Anuradha Chougule, Priyanka Pange, Shrutika Kale, Vinita Jagtap, Kavya Nambiar, Ankita Nikam, Priyanka Tiwrekar, Vaishakhi Trivedi, Vichitra Behel, Akhil Kapoor, Nandini Menon, Vijay Patil, Vanita Noronha, Kumar Prabhash, SD Banavali
DOI:10.4103/CRST.CRST_262_20  
Background: The concept of liquid biopsy as a surrogate for tumor tissue is not only restricted to blood-derived samples but also includes other malignant bodily fluids such as cerebrospinal fluid, pleural fluid, pericardial fluid, and ascites. The application of liquid biopsy in patients with metastatic lung cancer, with disease progression on epidermal growth factor receptor (EGFR) tyrosine kinase inhibitor (TKI) treatment, is unexplored in India. Objective: We aimed to determine the presence of EGFR gene mutations in various bodily fluids of patients with EGFR-mutant progressive metastatic lung adenocarcinoma. Materials and Methods: In this retrospective study conducted at the Tata Memorial Hospital in Mumbai, India, data from 11 patients with advanced EGFR-mutant lung adenocarcinoma were analyzed. Between December 2017 and June 2018, the cell-free DNA (cfDNA) obtained from the malignant bodily fluids and plasma of 11 patients were tested for the presence of EGFR-sensitizing mutations using real-time reverse transcription-polymerase chain reaction. The status of EGFR-sensitizing mutations in plasma and other bodily fluids was compared with that of the baseline tissue biopsy. In addition, the status of the acquired T790M resistance mutation in exon 20 at disease progression was determined using plasma and other bodily fluids. Results: Of the 11 patients, at disease progression, EGFR sensitizing mutations (exon 19 deletion and exon 21 L858R insertion) could be detected in the plasma of 7 (63%) and in other bodily fluids of all the 11 (100%) patients. Thus, the concordance for EGFR-sensitizing mutation detection in the plasma and other bodily fluids with the baseline formalin-fixed paraffin-embedded tissue was 63% and 100%, respectively. In addition, the acquired T790M resistance mutation was detected in the plasma of 3 (27.3%) patients and other bodily fluids of 9 (81.8%) patients. Conclusion: The rate of detection of the T790M mutation is higher in the free DNA obtained from malignancy-involved bodily fluid supernatant as compared to the plasma cfDNA. Our results suggest that cfDNA obtained from bodily fluids other than plasma can be used for the detection of EGFR mutations and that the mutation status may be a useful predictor of the response to TKIs.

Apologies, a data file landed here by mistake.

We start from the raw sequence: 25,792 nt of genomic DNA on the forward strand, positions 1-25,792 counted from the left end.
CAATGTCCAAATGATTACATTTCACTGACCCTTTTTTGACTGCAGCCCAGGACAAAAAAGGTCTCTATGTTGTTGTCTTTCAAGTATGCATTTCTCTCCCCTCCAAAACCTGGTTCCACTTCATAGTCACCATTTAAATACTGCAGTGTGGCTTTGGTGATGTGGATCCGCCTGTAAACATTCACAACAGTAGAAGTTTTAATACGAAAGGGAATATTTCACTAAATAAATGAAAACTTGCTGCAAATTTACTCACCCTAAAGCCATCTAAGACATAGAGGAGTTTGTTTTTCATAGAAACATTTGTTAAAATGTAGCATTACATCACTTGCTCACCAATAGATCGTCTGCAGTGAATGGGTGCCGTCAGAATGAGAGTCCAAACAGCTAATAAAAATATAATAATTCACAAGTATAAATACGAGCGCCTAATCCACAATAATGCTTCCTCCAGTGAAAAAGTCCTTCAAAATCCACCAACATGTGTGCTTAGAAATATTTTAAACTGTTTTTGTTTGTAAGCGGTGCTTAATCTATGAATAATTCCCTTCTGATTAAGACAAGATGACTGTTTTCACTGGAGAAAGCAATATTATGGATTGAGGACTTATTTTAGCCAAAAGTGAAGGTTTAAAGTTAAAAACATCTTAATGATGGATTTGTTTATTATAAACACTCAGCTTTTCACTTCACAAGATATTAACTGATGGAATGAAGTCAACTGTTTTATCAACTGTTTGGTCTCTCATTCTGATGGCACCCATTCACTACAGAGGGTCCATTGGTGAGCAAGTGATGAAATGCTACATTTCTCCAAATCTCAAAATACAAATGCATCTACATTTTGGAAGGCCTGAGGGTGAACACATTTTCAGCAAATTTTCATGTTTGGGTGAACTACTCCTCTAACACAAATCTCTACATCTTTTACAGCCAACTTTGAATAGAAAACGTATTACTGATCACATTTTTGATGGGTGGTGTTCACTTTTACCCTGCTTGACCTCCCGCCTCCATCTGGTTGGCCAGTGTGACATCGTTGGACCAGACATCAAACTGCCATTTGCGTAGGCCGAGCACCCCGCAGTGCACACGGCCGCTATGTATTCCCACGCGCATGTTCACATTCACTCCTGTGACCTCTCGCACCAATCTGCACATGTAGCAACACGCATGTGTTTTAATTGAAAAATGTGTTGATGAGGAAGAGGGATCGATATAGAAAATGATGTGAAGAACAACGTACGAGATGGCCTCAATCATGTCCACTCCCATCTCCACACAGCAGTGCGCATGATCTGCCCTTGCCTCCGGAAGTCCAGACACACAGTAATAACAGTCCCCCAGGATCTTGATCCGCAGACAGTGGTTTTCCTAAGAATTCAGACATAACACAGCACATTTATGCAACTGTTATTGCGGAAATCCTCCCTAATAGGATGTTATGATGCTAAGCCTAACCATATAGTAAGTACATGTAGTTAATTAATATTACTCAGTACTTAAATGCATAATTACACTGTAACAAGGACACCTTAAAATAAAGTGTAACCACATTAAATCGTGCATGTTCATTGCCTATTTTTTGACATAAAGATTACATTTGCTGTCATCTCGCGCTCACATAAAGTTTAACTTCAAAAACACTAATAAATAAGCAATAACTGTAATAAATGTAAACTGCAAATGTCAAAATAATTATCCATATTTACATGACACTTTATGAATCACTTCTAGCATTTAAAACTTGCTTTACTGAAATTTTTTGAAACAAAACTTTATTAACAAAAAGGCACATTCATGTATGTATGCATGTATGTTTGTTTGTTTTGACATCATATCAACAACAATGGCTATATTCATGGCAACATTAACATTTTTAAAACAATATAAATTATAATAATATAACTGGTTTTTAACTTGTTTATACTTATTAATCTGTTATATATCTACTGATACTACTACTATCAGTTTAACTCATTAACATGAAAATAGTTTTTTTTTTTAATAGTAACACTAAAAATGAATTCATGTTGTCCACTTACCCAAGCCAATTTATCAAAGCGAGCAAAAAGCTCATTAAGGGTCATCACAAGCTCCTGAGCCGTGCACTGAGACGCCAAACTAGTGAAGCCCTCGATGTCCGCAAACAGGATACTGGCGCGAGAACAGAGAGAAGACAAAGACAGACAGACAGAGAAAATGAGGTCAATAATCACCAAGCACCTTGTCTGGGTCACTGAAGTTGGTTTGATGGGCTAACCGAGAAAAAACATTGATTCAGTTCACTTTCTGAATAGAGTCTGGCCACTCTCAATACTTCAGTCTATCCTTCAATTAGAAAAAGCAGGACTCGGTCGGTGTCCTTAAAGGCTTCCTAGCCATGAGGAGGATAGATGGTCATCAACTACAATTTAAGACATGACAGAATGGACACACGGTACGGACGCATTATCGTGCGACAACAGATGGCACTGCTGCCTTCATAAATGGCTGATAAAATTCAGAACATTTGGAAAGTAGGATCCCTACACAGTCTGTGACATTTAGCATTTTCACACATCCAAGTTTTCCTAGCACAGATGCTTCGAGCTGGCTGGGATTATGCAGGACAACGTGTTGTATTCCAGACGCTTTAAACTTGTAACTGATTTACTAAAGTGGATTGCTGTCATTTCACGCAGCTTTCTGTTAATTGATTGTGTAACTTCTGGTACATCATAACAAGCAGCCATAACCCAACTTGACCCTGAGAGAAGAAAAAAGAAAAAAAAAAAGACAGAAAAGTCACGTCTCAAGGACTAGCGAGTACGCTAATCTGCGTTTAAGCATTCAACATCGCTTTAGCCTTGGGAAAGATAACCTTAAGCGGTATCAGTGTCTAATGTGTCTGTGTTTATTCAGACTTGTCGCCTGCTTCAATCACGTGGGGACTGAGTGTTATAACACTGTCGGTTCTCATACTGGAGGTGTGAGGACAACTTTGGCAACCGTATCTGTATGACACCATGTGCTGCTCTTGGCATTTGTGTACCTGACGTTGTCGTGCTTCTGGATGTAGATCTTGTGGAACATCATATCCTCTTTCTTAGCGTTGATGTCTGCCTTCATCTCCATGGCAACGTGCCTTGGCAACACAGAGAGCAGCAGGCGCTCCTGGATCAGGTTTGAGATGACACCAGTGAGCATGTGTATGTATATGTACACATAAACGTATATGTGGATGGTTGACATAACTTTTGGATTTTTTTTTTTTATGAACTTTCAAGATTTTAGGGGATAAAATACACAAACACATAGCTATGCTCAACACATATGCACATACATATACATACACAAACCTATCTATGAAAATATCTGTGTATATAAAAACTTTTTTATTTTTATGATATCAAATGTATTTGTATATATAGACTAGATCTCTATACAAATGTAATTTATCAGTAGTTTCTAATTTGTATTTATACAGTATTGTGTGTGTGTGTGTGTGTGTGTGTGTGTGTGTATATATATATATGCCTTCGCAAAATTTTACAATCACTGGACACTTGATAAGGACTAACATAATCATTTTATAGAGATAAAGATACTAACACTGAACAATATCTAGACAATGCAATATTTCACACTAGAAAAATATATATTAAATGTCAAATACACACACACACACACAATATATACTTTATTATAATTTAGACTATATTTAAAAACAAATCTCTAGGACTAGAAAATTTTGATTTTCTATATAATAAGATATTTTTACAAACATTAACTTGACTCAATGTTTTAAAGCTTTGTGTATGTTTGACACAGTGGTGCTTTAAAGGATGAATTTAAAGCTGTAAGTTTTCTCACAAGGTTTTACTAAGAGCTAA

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POETRY IN ONCOLOGY Top

Cancer undone p. 481
Mathangi Kumar
DOI:10.4103/CRST.CRST_105_20